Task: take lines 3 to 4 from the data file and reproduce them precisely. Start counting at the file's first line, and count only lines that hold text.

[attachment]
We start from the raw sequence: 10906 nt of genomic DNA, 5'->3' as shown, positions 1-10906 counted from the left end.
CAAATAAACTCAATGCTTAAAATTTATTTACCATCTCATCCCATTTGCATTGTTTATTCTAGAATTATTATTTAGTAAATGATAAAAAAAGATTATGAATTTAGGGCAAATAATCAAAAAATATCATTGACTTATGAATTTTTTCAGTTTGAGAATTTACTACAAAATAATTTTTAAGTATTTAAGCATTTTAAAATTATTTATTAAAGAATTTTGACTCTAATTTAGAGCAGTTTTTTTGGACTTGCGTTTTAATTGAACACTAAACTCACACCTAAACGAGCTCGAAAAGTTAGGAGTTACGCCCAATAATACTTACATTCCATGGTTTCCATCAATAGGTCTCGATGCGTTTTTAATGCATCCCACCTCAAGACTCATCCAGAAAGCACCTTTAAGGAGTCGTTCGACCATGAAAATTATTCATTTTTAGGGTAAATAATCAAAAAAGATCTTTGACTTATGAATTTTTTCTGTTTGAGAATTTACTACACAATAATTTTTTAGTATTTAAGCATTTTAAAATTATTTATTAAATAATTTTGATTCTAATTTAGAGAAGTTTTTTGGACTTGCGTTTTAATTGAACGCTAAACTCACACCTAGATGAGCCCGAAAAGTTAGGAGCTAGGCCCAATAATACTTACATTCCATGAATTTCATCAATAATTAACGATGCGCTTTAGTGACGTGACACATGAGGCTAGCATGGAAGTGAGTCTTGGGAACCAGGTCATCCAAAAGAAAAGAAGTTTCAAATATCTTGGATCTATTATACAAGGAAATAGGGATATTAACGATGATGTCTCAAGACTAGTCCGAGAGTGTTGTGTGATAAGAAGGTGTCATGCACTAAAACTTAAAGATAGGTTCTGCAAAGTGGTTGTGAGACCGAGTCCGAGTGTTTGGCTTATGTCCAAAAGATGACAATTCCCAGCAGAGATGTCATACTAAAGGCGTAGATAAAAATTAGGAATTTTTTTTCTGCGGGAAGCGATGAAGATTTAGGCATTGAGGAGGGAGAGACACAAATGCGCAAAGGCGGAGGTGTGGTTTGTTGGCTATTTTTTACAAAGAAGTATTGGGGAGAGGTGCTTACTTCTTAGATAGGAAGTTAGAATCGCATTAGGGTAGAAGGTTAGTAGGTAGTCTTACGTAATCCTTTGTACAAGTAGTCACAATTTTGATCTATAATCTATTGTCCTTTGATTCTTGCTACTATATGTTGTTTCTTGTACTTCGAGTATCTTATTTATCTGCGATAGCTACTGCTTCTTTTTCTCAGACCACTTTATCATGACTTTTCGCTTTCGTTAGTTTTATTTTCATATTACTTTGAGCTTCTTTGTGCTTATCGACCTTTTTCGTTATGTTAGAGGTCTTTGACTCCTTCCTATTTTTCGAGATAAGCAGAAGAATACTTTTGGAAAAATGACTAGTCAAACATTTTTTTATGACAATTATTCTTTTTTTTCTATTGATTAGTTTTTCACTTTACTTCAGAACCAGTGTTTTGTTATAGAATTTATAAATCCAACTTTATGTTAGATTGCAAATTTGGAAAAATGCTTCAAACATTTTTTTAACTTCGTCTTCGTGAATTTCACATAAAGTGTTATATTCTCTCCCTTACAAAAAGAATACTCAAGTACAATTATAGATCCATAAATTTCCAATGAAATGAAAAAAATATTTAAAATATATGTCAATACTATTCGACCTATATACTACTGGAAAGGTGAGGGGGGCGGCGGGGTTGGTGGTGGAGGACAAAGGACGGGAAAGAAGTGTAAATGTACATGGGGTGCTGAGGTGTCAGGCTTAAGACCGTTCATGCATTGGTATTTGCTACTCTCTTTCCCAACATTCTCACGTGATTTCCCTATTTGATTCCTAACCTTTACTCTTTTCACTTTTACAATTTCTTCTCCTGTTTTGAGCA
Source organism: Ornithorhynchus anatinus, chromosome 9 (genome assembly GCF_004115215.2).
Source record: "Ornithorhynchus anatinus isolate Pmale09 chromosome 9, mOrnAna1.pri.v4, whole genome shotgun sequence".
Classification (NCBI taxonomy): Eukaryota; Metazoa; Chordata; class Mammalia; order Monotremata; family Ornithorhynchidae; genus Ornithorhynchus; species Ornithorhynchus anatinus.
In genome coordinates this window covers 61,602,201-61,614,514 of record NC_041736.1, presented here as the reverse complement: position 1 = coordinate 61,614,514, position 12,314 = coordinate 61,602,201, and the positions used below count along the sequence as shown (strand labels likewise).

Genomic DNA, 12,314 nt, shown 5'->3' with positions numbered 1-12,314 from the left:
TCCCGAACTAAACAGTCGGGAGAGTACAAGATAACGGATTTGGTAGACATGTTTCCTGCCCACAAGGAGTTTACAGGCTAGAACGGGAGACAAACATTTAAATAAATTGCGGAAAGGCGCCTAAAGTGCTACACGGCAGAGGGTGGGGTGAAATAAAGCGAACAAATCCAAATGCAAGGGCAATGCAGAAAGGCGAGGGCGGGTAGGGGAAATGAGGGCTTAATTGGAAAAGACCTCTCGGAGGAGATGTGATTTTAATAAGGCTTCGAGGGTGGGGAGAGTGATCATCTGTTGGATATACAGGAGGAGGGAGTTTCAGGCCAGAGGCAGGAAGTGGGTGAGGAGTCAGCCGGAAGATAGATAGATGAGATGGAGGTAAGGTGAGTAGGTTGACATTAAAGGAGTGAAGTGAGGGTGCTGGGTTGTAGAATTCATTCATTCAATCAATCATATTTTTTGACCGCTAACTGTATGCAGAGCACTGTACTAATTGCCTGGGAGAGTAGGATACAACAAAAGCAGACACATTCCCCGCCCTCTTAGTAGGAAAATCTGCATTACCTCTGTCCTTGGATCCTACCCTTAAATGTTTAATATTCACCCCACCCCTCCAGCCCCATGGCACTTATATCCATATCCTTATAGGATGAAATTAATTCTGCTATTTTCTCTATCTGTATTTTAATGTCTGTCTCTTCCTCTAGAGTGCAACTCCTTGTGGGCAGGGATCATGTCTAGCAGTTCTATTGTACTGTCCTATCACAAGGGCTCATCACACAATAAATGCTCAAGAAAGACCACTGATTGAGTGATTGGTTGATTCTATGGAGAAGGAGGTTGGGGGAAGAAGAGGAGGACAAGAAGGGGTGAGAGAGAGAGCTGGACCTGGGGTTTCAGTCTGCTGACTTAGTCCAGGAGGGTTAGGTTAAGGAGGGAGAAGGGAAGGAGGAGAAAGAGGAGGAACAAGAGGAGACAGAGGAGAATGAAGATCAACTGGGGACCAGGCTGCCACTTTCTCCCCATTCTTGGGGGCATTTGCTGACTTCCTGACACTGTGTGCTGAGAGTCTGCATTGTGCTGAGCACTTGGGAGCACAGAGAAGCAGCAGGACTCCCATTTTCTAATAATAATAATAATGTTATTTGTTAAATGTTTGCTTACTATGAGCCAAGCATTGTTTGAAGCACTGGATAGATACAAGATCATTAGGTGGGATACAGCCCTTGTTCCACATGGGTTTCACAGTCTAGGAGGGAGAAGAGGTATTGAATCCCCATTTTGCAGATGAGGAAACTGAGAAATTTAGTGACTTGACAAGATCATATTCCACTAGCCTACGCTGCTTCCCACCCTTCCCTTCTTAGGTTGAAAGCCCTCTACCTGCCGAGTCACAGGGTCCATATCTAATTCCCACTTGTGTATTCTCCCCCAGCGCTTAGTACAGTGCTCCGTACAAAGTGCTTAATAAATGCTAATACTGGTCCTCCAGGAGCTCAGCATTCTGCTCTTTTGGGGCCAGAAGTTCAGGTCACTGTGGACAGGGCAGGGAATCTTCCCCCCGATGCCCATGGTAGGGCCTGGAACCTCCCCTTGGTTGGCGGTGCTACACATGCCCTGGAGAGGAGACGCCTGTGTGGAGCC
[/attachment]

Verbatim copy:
Source organism: Ornithorhynchus anatinus, chromosome 9 (genome assembly GCF_004115215.2).
Source record: "Ornithorhynchus anatinus isolate Pmale09 chromosome 9, mOrnAna1.pri.v4, whole genome shotgun sequence".